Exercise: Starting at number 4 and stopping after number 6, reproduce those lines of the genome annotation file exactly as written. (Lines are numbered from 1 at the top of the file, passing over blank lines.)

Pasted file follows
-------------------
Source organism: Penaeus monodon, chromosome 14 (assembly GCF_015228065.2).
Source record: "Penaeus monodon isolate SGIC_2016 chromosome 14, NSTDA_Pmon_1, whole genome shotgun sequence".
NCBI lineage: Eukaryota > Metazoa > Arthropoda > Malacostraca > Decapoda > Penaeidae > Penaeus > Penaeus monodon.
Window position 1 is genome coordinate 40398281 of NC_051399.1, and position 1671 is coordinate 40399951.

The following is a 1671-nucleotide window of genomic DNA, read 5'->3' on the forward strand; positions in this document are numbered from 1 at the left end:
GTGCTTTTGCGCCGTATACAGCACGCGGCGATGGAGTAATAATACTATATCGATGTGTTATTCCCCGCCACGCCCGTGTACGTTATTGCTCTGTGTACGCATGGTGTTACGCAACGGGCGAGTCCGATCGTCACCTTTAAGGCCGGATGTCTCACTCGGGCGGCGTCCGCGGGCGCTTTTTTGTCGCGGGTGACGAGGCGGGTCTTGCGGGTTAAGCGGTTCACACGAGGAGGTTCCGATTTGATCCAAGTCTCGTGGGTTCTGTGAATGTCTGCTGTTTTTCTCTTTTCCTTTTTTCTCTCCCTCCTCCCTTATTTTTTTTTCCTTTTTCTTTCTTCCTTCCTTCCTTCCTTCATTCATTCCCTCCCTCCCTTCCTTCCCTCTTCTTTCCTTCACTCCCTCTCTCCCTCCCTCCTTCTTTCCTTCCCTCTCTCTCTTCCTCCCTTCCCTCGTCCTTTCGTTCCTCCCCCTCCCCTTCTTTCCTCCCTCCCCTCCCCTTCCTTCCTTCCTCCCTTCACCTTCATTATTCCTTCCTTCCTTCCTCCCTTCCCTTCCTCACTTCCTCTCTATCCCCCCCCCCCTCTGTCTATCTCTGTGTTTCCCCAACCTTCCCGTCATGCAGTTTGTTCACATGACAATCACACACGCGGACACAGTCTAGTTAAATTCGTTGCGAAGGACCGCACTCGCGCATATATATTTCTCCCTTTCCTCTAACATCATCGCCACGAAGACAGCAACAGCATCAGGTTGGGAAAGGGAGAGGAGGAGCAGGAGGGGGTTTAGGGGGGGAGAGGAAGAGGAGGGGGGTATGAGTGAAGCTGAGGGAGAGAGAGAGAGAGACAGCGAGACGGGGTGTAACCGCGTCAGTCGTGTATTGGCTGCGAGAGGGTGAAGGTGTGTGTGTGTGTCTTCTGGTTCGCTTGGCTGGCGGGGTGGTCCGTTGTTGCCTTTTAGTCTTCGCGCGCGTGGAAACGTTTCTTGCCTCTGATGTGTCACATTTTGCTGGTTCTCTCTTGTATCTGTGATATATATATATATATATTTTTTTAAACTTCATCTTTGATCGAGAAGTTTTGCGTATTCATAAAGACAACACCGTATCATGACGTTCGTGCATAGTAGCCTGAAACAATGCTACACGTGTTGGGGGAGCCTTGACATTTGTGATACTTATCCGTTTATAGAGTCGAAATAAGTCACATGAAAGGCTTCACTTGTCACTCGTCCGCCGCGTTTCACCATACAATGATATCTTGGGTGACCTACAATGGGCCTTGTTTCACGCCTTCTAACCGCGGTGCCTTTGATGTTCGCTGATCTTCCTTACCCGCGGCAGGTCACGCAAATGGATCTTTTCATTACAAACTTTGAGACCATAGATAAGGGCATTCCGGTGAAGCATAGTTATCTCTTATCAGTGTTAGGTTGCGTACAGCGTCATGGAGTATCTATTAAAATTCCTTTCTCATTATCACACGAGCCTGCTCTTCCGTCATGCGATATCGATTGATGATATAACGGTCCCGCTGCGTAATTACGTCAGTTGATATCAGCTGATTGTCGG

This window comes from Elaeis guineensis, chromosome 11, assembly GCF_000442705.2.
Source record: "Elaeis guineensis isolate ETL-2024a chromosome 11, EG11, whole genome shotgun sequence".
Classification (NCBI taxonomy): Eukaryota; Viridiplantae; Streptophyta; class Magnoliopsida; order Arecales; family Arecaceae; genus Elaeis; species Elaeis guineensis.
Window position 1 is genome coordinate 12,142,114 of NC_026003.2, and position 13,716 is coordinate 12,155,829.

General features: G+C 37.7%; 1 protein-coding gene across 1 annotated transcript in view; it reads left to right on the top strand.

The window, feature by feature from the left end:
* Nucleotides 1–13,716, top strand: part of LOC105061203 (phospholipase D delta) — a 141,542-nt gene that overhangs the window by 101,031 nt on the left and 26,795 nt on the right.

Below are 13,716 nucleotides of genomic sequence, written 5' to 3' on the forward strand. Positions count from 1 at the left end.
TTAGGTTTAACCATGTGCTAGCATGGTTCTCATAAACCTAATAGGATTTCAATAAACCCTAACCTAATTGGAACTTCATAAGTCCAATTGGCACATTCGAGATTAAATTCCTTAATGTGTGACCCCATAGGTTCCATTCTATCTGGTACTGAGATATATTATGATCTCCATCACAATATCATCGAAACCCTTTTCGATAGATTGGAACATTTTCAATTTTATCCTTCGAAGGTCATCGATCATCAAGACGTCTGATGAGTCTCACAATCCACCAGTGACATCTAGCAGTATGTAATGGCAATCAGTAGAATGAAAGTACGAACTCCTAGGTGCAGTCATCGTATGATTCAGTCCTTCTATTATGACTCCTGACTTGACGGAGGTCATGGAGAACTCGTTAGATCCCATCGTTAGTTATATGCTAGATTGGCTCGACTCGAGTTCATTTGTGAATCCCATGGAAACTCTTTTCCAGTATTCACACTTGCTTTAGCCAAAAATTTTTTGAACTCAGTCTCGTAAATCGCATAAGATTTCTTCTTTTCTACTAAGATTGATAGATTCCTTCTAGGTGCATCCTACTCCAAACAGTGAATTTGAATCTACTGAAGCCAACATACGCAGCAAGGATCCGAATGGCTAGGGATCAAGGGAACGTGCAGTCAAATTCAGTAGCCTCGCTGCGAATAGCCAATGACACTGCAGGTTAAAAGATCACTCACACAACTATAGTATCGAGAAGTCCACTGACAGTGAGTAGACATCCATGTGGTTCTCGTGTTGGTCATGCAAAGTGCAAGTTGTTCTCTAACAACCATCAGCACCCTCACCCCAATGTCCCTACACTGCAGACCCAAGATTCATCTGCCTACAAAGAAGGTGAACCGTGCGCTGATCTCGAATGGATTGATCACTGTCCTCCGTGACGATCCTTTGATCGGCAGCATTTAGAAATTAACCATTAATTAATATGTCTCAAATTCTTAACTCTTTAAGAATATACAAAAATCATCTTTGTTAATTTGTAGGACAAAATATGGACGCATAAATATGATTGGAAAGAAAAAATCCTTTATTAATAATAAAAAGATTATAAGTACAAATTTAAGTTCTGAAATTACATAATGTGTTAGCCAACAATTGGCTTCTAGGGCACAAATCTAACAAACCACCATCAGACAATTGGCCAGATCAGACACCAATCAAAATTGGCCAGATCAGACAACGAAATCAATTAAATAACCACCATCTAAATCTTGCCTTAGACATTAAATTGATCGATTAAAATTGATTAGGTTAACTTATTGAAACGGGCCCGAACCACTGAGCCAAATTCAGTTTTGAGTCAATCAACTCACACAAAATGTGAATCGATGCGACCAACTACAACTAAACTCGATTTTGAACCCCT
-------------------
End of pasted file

Window position 1 is genome coordinate 40398281 of NC_051399.1, and position 1671 is coordinate 40399951.

The following is a 1671-nucleotide window of genomic DNA, read 5'->3' on the forward strand; positions in this document are numbered from 1 at the left end:
GTGCTTTTGCGCCGTATACAGCACGCGGCGATGGAGTAATAATACTATATCGATGTGTTATTCCCCGCCACGCCCGTGTACGTTATTGCTCTGTGTACGCATGGTGTTACGCAACGGGCGAGTCCGATCGTCACCTTTAAGGCCGGATGTCTCACTCGGGCGGCGTCCGCGGGCGCTTTTTTGTCGCGGGTGACGAGGCGGGTCTTGCGGGTTAAGCGGTTCACACGAGGAGGTTCCGATTTGATCCAAGTCTCGTGGGTTCTGTGAATGTCTGCTGTTTTTCTCTTTTCCTTTTTTCTCTCCCTCCTCCCTTATTTTTTTTTCCTTTTTCTTTCTTCCTTCCTTCCTTCCTTCATTCATTCCCTCCCTCCCTTCCTTCCCTCTTCTTTCCTTCACTCCCTCTCTCCCTCCCTCCTTCTTTCCTTCCCTCTCTCTCTTCCTCCCTTCCCTCGTCCTTTCGTTCCTCCCCCTCCCCTTCTTTCCTCCCTCCCCTCCCCTTCCTTCCTTCCTCCCTTCACCTTCATTATTCCTTCCTTCCTTCCTCCCTTCCCTTCCTCACTTCCTCTCTATCCCCCCCCCCCTCTGTCTATCTCTGTGTTTCCCCAACCTTCCCGTCATGCAGTTTGTTCACATGACAATCACACACGCGGACACAGTCTAGTTAAATTCGTTGCGAAGGACCGCACTCGCGCATATATATTTCTCCCTTTCCTCTAACATCATCGCCACGAAGACAGCAACAGCATCAGGTTGGGAAAGGGAGAGGAGGAGCAGGAGGGGGTTTAGGGGGGGAGAGGAAGAGGAGGGGGGTATGAGTGAAGCTGAGGGAGAGAGAGAGAGAGACAGCGAGACGGGGTGTAACCGCGTCAGTCGTGTATTGGCTGCGAGAGGGTGAAGGTGTGTGTGTGTGTCTTCTGGTTCGCTTGGCTGGCGGGGTGGTCCGTTGTTGCCTTTTAGTCTTCGCGCGCGTGGAAACGTTTCTTGCCTCTGATGTGTCACATTTTGCTGGTTCTCTCTTGTATCTGTGATATATATATATATATATTTTTTTAAACTTCATCTTTGATCGAGAAGTTTTGCGTATTCATAAAGACAACACCGTATCATGACGTTCGTGCATAGTAGCCTGAAACAATGCTACACGTGTTGGGGGAGCCTTGACATTTGTGATACTTATCCGTTTATAGAGTCGAAATAAGTCACATGAAAGGCTTCACTTGTCACTCGTCCGCCGCGTTTCACCATACAATGATATCTTGGGTGACCTACAATGGGCCTTGTTTCACGCCTTCTAACCGCGGTGCCTTTGATGTTCGCTGATCTTCCTTACCCGCGGCAGGTCACGCAAATGGATCTTTTCATTACAAACTTTGAGACCATAGATAAGGGCATTCCGGTGAAGCATAGTTATCTCTTATCAGTGTTAGGTTGCGTACAGCGTCATGGAGTATCTATTAAAATTCCTTTCTCATTATCACACGAGCCTGCTCTTCCGTCATGCGATATCGATTGATGATATAACGGTCCCGCTGCGTAATTACGTCAGTTGATATCAGCTGATTGTCGG